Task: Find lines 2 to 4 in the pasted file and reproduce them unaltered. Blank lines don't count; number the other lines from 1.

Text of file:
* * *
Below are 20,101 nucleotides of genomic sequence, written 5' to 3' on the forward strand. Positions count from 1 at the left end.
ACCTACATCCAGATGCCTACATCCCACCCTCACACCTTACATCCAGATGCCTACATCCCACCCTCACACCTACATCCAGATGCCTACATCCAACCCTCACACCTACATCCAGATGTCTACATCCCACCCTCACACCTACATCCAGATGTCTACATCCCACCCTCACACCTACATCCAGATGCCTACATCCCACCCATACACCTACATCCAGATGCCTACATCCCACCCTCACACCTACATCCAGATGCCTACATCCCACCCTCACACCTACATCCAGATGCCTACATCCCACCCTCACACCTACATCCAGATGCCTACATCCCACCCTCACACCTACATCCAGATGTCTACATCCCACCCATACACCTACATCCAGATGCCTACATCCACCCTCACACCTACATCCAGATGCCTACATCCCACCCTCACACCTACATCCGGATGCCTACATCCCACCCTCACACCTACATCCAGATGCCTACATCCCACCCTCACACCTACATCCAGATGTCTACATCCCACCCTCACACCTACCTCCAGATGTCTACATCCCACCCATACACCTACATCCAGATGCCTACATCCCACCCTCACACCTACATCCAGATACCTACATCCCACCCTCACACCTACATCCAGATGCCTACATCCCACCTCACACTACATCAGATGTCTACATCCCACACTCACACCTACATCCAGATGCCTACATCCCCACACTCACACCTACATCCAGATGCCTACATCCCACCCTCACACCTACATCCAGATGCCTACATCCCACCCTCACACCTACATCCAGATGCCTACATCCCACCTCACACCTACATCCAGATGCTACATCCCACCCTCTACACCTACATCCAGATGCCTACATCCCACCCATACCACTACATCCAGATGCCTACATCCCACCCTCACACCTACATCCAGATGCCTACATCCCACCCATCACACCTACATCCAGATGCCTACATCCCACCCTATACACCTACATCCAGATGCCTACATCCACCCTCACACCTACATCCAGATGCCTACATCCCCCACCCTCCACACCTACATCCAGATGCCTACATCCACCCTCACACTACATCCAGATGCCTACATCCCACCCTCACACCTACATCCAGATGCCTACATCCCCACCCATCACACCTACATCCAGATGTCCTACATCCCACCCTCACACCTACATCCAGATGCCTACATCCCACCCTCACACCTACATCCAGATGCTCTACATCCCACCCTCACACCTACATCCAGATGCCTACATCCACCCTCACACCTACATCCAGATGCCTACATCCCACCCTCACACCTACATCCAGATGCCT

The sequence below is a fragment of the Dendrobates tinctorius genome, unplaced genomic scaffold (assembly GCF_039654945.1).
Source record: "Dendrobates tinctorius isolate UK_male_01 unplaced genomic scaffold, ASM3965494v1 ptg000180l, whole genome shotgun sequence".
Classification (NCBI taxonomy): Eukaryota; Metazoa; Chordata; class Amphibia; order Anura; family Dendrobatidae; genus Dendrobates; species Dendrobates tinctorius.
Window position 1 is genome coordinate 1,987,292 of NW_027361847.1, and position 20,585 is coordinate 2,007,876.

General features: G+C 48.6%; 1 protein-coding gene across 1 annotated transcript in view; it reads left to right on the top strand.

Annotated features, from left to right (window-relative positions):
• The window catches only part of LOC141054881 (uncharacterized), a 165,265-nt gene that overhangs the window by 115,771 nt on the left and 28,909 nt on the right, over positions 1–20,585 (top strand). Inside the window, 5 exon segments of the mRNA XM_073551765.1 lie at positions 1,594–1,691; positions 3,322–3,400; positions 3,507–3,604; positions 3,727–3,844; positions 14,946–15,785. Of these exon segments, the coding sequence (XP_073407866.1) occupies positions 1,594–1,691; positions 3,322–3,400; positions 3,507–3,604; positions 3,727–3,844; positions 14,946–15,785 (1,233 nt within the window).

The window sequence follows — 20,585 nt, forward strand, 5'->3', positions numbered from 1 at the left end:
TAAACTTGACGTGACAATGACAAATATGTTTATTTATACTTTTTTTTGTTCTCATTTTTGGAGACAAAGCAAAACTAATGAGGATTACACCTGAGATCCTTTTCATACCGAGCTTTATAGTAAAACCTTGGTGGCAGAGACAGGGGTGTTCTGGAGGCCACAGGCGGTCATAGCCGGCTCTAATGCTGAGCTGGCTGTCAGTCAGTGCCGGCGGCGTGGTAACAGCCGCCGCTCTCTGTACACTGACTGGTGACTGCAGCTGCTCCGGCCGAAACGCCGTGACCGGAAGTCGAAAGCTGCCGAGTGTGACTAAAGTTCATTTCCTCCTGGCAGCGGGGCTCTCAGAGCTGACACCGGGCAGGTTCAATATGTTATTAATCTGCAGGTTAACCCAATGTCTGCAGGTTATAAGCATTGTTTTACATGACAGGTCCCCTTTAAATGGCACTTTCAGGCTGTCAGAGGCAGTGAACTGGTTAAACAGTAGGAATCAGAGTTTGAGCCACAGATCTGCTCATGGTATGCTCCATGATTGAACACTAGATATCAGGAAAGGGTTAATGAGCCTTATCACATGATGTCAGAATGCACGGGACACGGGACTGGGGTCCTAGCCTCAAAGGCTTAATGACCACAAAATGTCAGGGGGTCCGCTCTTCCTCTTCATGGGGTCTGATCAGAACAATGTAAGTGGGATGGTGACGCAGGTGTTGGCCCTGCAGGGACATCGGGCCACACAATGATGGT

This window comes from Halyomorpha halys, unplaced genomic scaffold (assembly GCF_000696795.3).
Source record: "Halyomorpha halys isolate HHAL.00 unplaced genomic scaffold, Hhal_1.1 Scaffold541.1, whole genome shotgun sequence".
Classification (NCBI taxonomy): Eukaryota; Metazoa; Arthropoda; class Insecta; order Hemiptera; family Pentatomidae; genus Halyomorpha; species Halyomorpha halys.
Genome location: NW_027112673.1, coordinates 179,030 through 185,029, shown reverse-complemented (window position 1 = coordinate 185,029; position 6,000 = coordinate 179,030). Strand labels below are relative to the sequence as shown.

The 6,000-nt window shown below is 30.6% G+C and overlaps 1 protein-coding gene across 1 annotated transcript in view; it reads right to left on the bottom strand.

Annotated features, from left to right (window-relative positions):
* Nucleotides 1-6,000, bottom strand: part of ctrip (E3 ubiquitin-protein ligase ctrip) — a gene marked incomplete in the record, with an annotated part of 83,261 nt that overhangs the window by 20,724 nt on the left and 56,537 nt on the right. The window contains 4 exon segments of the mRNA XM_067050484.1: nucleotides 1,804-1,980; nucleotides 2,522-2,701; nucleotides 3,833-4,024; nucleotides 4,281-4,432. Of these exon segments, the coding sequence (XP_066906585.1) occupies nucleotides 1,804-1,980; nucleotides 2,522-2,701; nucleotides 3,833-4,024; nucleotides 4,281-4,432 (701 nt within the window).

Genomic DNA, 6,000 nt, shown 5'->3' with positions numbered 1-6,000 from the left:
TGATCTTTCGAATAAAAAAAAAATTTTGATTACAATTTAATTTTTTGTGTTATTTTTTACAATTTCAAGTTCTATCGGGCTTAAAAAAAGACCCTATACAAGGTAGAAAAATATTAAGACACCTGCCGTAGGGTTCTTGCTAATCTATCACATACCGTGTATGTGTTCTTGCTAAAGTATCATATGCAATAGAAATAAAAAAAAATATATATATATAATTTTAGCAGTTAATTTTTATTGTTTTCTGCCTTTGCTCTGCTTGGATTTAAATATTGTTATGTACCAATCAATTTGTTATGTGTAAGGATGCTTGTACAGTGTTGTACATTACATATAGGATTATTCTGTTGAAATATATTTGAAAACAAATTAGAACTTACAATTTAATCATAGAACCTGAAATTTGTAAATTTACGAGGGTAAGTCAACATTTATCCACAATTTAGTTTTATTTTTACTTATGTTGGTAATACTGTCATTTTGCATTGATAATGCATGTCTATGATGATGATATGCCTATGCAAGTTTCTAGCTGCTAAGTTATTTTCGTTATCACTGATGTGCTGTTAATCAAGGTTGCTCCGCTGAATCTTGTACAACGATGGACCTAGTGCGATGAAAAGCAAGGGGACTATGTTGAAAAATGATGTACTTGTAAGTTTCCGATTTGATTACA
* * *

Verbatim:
ACCTACATCCAGATGCCTACATCCCACCCTCACACCTTACATCCAGATGCCTACATCCCACCCTCACACCTACATCCAGATGCCTACATCCAACCCTCACACCTACATCCAGATGTCTACATCCCACCCTCACACCTACATCCAGATGTCTACATCCCACCCTCACACCTACATCCAGATGCCTACATCCCACCCATACACCTACATCCAGATGCCTACATCCCACCCTCACACCTACATCCAGATGCCTACATCCCACCCTCACACCTACATCCAGATGCCTACATCCCACCCTCACACCTACATCCAGATGCCTACATCCCACCCTCACACCTACATCCAGATGTCTACATCCCACCCATACACCTACATCCAGATGCCTACATCCACCCTCACACCTACATCCAGATGCCTACATCCCACCCTCACACCTACATCCGGATGCCTACATCCCACCCTCACACCTACATCCAGATGCCTACATCCCACCCTCACACCTACATCCAGATGTCTACATCCCACCCTCACACCTACCTCCAGATGTCTACATCCCACCCATACACCTACATCCAGATGCCTACATCCCACCCTCACACCTACATCCAGATACCTACATCCCACCCTCACACCTACATCCAGATGCCTACATCCCACCTCACACTACATCAGATGTCTACATCCCACACTCACACCTACATCCAGATGCCTACATCCCCACACTCACACCTACATCCAGATGCCTACATCCCACCCTCACACCTACATCCAGATGCCTACATCCCACCCTCACACCTACATCCAGATGCCTACATCCCACCTCACACCTACATCCAGATGCTACATCCCACCCTCTACACCTACATCCAGATGCCTACATCCCACCCATACCACTACATCCAGATGCCTACATCCCACCCTCACACCTACATCCAGATGCCTACATCCCACCCATCACACCTACATCCAGATGCCTACATCCCACCCTATACACCTACATCCAGATGCCTACATCCACCCTCACACCTACATCCAGATGCCTACATCCCCCACCCTCCACACCTACATCCAGATGCCTACATCCACCCTCACACTACATCCAGATGCCTACATCCCACCCTCACACCTACATCCAGATGCCTACATCCCCACCCATCACACCTACATCCAGATGTCCTACATCCCACCCTCACACCTACATCCAGATGCCTACATCCCACCCTCACACCTACATCCAGATGCTCTACATCCCACCCTCACACCTACATCCAGATGCCTACATCCACCCTCACACCTACATCCAGATGCCTACATCCCACCCTCACACCTACATCCAGATGCCT

The sequence below is a fragment of the Dendrobates tinctorius genome, unplaced genomic scaffold (assembly GCF_039654945.1).
Source record: "Dendrobates tinctorius isolate UK_male_01 unplaced genomic scaffold, ASM3965494v1 ptg000180l, whole genome shotgun sequence".